2. Follow your children social media and use your phone to check their post. Well, generally, I hate to be nosy. If you choose to do this, do it carefully, as kids hate to be watched. Act like their friends, instead of their guardian
  3. When you’re playing with your kid, don’t check your phone. Totally agree, although I’m still struggling to do this one
  4. Use your phone to share interesting videos to your kid. If you teach your kids to see the phone just like other toy, I wish he will become less addicted to it later on.
  5. Don’t respond, to phone calls, texts or emails at meal time. Agree, although still struggling. Not responding to email, call or text, but playing game on iPad.
  6. When you’re on a walk with your child, don’t use your phone, even if he is sleeping in his stroller. I don’t understand why we should not do this, except that you are crossing the road maybe. In this case, don’t look on your phone when you cross the road, even without your kid.
  7. Text your children just to say hi. It doesn’t cost much time and money, and might raise your son’s eyebrow. But heck, do it anyway.
  8. Video chat with your child when you are away. This what I always do for most of the time. Or at least, give him a call
  9. If you’re using your phone and your child want your attention, put down your phone immediately. And if you are really in important call, take 1-2 minutes to explain why you need to be on the call, and they should wait.
  10. Limit your phone use, so your kid’s memory of you won’t be that you are always on the phone. Couldn’t agree more. Only time will tell what our kid’s memory of us will be

Factory Education and Why It Need to Change

If you never worry about education, now it is time to worry. The business environment is changing, from industrialization to creative economy. But, has our education adapt to the changes? Watch Sir Ken Robinson’s TED Talk in February 2006 below. If you simply in a hurry, skip to after the video, and return later to watch the video. Seriously, Sir Ken Robinson’s talk is hilarious.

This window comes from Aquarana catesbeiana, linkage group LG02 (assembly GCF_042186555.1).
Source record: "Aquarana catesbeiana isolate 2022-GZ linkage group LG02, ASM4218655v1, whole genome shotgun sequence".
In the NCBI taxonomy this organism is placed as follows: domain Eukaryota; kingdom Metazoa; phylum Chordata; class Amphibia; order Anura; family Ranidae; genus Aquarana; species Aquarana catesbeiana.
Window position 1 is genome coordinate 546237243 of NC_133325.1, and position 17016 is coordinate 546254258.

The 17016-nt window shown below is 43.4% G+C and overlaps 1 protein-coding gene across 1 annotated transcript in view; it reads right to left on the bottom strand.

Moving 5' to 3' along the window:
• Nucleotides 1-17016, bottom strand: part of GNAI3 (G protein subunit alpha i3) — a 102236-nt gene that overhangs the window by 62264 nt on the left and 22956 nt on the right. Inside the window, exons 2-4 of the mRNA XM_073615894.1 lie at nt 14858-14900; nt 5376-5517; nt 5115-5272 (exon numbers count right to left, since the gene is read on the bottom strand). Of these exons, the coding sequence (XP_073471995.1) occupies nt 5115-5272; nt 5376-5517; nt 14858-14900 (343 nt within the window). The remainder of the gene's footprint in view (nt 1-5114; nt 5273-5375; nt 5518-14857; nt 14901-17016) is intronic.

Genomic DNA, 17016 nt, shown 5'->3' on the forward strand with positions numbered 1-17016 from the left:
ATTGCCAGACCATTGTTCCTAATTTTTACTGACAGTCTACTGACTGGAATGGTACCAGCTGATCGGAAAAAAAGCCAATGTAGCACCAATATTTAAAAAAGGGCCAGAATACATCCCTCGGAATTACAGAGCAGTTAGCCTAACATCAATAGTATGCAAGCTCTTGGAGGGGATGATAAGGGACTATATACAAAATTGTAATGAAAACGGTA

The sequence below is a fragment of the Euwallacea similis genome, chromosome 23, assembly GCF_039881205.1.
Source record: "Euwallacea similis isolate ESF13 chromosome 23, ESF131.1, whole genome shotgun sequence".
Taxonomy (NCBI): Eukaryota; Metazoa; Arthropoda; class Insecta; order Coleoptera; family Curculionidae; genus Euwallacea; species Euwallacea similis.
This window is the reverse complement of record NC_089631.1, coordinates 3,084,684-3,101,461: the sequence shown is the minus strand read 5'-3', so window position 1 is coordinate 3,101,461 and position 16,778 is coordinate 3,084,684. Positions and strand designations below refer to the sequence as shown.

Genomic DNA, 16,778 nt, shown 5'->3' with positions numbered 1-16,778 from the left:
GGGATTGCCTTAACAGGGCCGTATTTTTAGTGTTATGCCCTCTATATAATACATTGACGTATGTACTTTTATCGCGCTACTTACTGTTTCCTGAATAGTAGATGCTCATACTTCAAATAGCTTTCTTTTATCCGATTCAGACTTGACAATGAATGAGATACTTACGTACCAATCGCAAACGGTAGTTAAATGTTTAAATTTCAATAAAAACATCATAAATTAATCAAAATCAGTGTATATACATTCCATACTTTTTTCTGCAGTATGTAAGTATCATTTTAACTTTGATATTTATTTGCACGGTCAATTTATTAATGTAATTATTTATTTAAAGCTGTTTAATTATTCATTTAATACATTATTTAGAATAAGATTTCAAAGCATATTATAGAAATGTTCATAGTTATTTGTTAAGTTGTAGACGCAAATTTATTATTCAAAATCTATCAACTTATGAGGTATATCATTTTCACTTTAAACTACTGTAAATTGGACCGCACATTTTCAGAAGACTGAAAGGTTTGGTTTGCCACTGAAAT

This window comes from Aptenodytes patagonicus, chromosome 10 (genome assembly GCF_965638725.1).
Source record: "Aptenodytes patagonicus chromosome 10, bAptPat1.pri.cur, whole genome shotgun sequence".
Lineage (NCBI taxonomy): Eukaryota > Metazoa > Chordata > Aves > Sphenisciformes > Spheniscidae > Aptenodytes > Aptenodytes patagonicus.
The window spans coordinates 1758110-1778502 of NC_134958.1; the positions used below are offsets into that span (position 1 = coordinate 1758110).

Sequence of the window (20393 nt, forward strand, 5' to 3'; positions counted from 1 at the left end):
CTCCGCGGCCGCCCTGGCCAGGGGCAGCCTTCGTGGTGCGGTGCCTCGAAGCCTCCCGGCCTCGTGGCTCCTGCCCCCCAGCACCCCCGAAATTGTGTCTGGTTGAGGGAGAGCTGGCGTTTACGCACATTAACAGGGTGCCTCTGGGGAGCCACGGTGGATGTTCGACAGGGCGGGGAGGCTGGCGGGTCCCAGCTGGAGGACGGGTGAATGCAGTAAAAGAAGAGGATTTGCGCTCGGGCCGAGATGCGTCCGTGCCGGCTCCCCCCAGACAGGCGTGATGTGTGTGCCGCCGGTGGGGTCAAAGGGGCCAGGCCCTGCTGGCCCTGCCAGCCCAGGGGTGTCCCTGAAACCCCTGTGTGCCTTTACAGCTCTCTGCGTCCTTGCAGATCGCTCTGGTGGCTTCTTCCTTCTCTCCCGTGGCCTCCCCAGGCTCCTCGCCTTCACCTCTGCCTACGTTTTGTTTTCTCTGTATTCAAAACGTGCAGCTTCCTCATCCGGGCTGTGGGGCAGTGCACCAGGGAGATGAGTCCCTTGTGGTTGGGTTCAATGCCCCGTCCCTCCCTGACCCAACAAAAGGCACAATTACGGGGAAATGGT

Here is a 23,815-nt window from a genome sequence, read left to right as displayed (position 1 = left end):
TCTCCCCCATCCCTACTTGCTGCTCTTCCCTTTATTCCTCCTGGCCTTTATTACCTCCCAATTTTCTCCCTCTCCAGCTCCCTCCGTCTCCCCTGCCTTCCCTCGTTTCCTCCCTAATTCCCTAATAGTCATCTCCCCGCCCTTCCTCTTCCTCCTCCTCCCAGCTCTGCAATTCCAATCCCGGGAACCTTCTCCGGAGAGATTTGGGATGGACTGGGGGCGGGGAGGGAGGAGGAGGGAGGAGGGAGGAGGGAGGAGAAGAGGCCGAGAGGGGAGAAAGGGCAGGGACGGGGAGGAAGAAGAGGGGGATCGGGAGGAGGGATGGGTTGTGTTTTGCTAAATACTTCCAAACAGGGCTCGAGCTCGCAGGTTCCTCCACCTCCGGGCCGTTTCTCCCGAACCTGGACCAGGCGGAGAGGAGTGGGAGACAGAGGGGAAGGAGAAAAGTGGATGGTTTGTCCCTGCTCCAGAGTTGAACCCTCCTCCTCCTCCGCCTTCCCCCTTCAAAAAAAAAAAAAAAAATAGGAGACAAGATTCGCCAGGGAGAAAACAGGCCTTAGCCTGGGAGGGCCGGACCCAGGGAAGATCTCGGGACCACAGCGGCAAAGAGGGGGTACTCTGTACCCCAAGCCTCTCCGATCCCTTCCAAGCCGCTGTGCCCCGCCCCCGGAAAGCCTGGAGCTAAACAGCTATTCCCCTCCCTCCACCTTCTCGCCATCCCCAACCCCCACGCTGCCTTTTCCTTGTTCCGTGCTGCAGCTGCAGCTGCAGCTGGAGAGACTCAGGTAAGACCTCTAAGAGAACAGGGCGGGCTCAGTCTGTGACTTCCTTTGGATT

I specifically interested on Sir Ken Robinson’s view on education at around 11 minutes into the talk. This is what he said:

“…. The whole (education) system was invented — around the world, there were no public systems of education, really, before the 19th century. They all came into being to meet the needs of industrialism……”

When you think about it, it is quite true. Look on our education today. How are we trying to churn out people with same skill, with the same measurement, namely Grade Point Average. And, in addition to that, how we stigmatized art and social science at lower caste than exact science?

For me, it is no different than how industrialized economy operates to standardize everything. This is how it supposed to work in industrialized economy. In order to produce product with certain standard of quality, you need to employ people with certain standard. This is what our current education system do: to produce graduates with certain quality standard. Anything different from standard will be stigmatized as “below” standard.

This education system, and its output will not survive in creative economy. Workers in creative economy will need to think out of the box. They need to think different from the current standard, to get out of the competition, and create new things. They need to go to uncharted territory, take a chance, and not afraid of being wrong, or risking themselves caught in the fierce competition of industrialized economy.

But sadly, as what Sir Ken Robinson mention earlier, the current education system frown upon those who make mistake, who thinking of other way to do things. This need to change.

So, coming back to ourself, how do we want to raise our son? This is the mental note that we made: We don’t put a high demand on good academy result from our son. We want him to not afraid to take a chance, even if he don’t know or not sure, and not afraid to make mistake